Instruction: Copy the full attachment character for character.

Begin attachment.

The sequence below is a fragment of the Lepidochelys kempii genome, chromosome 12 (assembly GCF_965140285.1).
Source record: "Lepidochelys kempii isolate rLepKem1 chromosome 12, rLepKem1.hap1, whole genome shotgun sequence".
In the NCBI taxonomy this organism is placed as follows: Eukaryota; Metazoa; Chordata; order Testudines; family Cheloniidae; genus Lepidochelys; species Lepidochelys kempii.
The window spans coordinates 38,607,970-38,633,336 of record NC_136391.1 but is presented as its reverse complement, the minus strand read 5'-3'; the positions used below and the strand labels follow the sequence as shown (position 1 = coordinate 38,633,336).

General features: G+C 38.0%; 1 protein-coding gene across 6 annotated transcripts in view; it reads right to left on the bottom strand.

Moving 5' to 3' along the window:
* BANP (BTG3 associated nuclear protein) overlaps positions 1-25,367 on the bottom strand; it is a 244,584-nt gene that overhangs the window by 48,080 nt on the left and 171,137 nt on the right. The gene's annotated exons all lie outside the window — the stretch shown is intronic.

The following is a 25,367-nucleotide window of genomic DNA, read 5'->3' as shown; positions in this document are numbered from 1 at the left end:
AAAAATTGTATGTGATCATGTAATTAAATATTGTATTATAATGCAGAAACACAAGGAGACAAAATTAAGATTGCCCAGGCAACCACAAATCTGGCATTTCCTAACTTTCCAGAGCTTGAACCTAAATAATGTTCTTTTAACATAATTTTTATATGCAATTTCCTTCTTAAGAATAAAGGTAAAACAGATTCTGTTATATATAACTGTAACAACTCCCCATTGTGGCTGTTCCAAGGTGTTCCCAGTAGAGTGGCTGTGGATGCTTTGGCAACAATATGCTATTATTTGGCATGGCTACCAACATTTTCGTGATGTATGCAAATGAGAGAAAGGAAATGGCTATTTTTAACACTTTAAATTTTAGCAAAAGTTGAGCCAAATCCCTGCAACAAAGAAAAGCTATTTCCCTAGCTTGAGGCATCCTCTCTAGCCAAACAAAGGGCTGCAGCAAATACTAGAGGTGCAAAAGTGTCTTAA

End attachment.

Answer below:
The sequence below is a fragment of the Lepidochelys kempii genome, chromosome 12 (assembly GCF_965140285.1).
Source record: "Lepidochelys kempii isolate rLepKem1 chromosome 12, rLepKem1.hap1, whole genome shotgun sequence".
In the NCBI taxonomy this organism is placed as follows: Eukaryota; Metazoa; Chordata; order Testudines; family Cheloniidae; genus Lepidochelys; species Lepidochelys kempii.
The window spans coordinates 38,607,970-38,633,336 of record NC_136391.1 but is presented as its reverse complement, the minus strand read 5'-3'; the positions used below and the strand labels follow the sequence as shown (position 1 = coordinate 38,633,336).

General features: G+C 38.0%; 1 protein-coding gene across 6 annotated transcripts in view; it reads right to left on the bottom strand.

Moving 5' to 3' along the window:
* BANP (BTG3 associated nuclear protein) overlaps positions 1-25,367 on the bottom strand; it is a 244,584-nt gene that overhangs the window by 48,080 nt on the left and 171,137 nt on the right. The gene's annotated exons all lie outside the window — the stretch shown is intronic.

The following is a 25,367-nucleotide window of genomic DNA, read 5'->3' as shown; positions in this document are numbered from 1 at the left end:
AAAAATTGTATGTGATCATGTAATTAAATATTGTATTATAATGCAGAAACACAAGGAGACAAAATTAAGATTGCCCAGGCAACCACAAATCTGGCATTTCCTAACTTTCCAGAGCTTGAACCTAAATAATGTTCTTTTAACATAATTTTTATATGCAATTTCCTTCTTAAGAATAAAGGTAAAACAGATTCTGTTATATATAACTGTAACAACTCCCCATTGTGGCTGTTCCAAGGTGTTCCCAGTAGAGTGGCTGTGGATGCTTTGGCAACAATATGCTATTATTTGGCATGGCTACCAACATTTTCGTGATGTATGCAAATGAGAGAAAGGAAATGGCTATTTTTAACACTTTAAATTTTAGCAAAAGTTGAGCCAAATCCCTGCAACAAAGAAAAGCTATTTCCCTAGCTTGAGGCATCCTCTCTAGCCAAACAAAGGGCTGCAGCAAATACTAGAGGTGCAAAAGTGTCTTAA